‘Strike on Iran would be disaster’

Medvedev: Israel-Iran war could become nuclear; lukewarm on sanctions.

April 12, 2010 20:03
1 minute read.
Russian President Dmitry Medvedev (AP)

MEDVEDEV 311. (photo credit: AP)


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An Israeli military strike against Iran would be a global catastrophe, Russian President Medvedev said Monday.

Speaking to ABC, the Russian president said the conflict could escalate into a nuclear one, and in the populous Middle East it would be a disaster leading to a stream of refugees into Russia’s sphere of influence.

“It would be the worst possible scenario if a conflict of that kind happens, and a strike is performed, then you can expect anything, including use of nuclear weapons. And nuclear strikes in the Middle East, this means a global catastrophe. Many deaths,” he said.

In September, Medvedev gave an interview in which he confirmed a secret visit to by Prime Minister Binyamin Netanyahu had taken place and said he had received assurances Israel would not strike. Asked if he was as certain now, he said he had good relationships with both President Shimon Peres and the prime minister.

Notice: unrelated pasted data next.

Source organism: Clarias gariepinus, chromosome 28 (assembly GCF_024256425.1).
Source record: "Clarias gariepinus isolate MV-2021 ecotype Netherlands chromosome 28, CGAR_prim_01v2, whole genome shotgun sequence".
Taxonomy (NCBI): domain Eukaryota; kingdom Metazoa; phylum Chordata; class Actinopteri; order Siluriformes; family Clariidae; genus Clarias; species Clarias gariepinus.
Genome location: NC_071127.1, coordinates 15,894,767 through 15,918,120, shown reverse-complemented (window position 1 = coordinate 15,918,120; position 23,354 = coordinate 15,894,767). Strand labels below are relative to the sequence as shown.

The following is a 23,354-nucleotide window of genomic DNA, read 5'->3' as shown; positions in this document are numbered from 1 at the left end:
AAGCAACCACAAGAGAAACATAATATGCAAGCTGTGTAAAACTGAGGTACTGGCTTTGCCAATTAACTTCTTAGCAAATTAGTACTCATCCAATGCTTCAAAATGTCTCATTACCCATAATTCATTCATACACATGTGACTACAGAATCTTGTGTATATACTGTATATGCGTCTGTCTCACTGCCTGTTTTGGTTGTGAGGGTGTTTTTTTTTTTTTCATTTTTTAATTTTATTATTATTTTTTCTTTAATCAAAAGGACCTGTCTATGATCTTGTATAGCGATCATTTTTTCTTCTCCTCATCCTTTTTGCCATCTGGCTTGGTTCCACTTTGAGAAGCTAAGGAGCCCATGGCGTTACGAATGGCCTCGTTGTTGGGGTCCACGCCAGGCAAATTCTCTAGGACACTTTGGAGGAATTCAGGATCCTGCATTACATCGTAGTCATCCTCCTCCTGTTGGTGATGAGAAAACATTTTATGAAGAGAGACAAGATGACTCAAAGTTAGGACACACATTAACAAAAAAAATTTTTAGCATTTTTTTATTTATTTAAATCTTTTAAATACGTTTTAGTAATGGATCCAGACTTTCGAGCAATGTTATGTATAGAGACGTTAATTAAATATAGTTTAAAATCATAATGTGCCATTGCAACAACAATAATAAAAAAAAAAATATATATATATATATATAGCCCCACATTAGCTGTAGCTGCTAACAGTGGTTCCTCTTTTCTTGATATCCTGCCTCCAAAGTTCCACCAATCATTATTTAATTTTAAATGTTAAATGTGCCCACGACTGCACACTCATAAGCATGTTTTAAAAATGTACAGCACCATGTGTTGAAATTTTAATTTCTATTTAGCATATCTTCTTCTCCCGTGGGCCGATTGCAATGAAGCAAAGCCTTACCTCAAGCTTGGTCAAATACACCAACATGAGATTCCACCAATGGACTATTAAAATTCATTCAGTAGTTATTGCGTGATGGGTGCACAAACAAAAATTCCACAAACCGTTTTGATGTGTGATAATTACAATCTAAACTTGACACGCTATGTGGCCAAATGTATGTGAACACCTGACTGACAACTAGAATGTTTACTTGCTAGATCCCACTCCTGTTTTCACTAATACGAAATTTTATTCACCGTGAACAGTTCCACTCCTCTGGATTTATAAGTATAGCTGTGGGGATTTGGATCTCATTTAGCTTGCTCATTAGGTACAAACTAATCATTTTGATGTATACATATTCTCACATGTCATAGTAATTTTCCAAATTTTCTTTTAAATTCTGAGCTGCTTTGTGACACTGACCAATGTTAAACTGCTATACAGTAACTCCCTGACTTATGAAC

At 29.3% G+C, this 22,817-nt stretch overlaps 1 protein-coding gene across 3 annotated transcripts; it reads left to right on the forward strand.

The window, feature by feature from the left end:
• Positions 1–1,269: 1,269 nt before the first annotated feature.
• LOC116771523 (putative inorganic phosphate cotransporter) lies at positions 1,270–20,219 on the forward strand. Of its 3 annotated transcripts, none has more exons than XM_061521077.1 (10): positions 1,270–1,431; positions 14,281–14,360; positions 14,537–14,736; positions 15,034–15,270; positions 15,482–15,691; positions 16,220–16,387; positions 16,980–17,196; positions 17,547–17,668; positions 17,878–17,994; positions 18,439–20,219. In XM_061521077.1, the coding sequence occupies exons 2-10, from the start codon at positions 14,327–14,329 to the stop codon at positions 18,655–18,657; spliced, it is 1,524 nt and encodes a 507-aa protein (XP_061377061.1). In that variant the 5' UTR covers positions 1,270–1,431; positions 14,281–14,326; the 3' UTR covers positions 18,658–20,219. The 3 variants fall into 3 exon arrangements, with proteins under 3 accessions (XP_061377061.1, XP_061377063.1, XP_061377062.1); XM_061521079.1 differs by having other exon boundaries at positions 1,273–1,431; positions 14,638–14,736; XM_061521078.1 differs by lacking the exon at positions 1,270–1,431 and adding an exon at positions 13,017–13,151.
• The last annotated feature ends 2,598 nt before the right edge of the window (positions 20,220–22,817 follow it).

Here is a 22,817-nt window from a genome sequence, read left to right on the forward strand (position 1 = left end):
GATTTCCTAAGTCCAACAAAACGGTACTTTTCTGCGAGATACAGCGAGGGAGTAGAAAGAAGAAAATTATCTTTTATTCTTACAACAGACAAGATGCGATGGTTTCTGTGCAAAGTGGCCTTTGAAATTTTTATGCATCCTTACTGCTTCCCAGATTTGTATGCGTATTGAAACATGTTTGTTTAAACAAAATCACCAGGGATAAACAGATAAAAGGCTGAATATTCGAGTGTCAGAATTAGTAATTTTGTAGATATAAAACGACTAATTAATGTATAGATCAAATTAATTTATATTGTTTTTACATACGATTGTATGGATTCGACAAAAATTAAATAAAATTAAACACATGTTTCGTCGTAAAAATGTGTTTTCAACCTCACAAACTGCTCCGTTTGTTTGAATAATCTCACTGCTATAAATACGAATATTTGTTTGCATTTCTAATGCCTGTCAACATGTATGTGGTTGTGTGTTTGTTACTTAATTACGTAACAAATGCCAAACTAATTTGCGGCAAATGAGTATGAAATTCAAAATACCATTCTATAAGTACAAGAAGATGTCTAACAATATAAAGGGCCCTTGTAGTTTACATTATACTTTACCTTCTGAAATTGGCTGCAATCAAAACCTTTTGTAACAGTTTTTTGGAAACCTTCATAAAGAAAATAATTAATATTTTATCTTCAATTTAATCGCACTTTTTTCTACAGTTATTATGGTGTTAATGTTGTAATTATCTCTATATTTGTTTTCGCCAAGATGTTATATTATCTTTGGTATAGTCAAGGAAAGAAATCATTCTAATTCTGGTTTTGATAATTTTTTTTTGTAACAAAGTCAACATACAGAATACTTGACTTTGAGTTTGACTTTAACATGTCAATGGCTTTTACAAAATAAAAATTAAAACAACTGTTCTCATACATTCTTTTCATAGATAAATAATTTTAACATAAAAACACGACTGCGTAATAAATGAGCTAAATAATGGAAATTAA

He added, however, that “those are independent people. And I would say that on many questions they are defending stubborn positions. Very tough. And the US has seen the proof of that lately.”

Asked if he was referring to the issue of settlements, he said that “in many instances the Israeli position, including settlements, remained the same even after an open and honest talk with the US, and we have spoken to them also.”

The Russian president said that Iran's nuclear program must be watched closely, but he stressed that sanctions on the regime would have to be smart and effective because sanctions often don't work. He said trade sanctions, such as arms trade, should be considered.

"They should not lead to humanitarian catastrophe, where the whole Iranian community would start to hate the whole world," the Russian president said, suggesting the Iranian regime used hate of the West to consolidate popular support.

He added that there was no global consensus for sanctions on Iran's petroleum industry.

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